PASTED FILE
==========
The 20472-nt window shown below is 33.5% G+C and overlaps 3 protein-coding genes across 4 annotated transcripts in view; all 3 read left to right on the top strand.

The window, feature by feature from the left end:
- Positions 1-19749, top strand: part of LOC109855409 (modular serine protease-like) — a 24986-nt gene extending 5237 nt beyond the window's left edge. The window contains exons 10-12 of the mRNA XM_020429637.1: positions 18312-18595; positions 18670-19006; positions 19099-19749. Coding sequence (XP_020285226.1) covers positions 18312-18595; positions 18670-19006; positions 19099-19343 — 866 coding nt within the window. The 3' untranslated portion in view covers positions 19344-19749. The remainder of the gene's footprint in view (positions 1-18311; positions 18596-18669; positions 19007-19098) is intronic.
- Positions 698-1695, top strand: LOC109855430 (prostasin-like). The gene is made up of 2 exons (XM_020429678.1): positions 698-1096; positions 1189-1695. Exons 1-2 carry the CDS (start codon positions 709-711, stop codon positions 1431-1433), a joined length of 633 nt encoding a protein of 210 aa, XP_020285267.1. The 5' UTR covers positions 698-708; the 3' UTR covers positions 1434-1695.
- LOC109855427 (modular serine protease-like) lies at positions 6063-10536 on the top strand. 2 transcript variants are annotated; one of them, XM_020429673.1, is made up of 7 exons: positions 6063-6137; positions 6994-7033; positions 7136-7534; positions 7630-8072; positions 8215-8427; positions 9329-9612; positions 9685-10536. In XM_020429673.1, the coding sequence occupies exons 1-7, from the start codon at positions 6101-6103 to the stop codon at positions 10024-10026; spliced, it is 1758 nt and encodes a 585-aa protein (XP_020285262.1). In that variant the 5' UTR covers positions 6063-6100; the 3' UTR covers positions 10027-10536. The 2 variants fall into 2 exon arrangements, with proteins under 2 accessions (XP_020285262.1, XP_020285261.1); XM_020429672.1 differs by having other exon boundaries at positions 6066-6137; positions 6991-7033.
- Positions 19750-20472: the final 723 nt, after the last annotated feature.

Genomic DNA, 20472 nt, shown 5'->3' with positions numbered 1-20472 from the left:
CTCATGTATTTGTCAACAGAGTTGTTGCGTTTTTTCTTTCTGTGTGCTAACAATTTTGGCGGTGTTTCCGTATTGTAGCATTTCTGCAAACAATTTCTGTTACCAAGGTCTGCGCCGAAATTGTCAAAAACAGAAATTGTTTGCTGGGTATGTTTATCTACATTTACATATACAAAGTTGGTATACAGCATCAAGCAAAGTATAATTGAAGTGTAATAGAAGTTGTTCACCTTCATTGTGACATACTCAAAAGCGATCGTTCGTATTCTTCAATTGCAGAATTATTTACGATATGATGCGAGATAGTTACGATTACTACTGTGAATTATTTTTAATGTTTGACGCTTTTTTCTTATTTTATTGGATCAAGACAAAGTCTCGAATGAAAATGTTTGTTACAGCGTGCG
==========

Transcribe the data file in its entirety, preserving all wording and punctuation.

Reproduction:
The 20472-nt window shown below is 33.5% G+C and overlaps 3 protein-coding genes across 4 annotated transcripts in view; all 3 read left to right on the top strand.

The window, feature by feature from the left end:
- Positions 1-19749, top strand: part of LOC109855409 (modular serine protease-like) — a 24986-nt gene extending 5237 nt beyond the window's left edge. The window contains exons 10-12 of the mRNA XM_020429637.1: positions 18312-18595; positions 18670-19006; positions 19099-19749. Coding sequence (XP_020285226.1) covers positions 18312-18595; positions 18670-19006; positions 19099-19343 — 866 coding nt within the window. The 3' untranslated portion in view covers positions 19344-19749. The remainder of the gene's footprint in view (positions 1-18311; positions 18596-18669; positions 19007-19098) is intronic.
- Positions 698-1695, top strand: LOC109855430 (prostasin-like). The gene is made up of 2 exons (XM_020429678.1): positions 698-1096; positions 1189-1695. Exons 1-2 carry the CDS (start codon positions 709-711, stop codon positions 1431-1433), a joined length of 633 nt encoding a protein of 210 aa, XP_020285267.1. The 5' UTR covers positions 698-708; the 3' UTR covers positions 1434-1695.
- LOC109855427 (modular serine protease-like) lies at positions 6063-10536 on the top strand. 2 transcript variants are annotated; one of them, XM_020429673.1, is made up of 7 exons: positions 6063-6137; positions 6994-7033; positions 7136-7534; positions 7630-8072; positions 8215-8427; positions 9329-9612; positions 9685-10536. In XM_020429673.1, the coding sequence occupies exons 1-7, from the start codon at positions 6101-6103 to the stop codon at positions 10024-10026; spliced, it is 1758 nt and encodes a 585-aa protein (XP_020285262.1). In that variant the 5' UTR covers positions 6063-6100; the 3' UTR covers positions 10027-10536. The 2 variants fall into 2 exon arrangements, with proteins under 2 accessions (XP_020285262.1, XP_020285261.1); XM_020429672.1 differs by having other exon boundaries at positions 6066-6137; positions 6991-7033.
- Positions 19750-20472: the final 723 nt, after the last annotated feature.

Genomic DNA, 20472 nt, shown 5'->3' with positions numbered 1-20472 from the left:
CTCATGTATTTGTCAACAGAGTTGTTGCGTTTTTTCTTTCTGTGTGCTAACAATTTTGGCGGTGTTTCCGTATTGTAGCATTTCTGCAAACAATTTCTGTTACCAAGGTCTGCGCCGAAATTGTCAAAAACAGAAATTGTTTGCTGGGTATGTTTATCTACATTTACATATACAAAGTTGGTATACAGCATCAAGCAAAGTATAATTGAAGTGTAATAGAAGTTGTTCACCTTCATTGTGACATACTCAAAAGCGATCGTTCGTATTCTTCAATTGCAGAATTATTTACGATATGATGCGAGATAGTTACGATTACTACTGTGAATTATTTTTAATGTTTGACGCTTTTTTCTTATTTTATTGGATCAAGACAAAGTCTCGAATGAAAATGTTTGTTACAGCGTGCG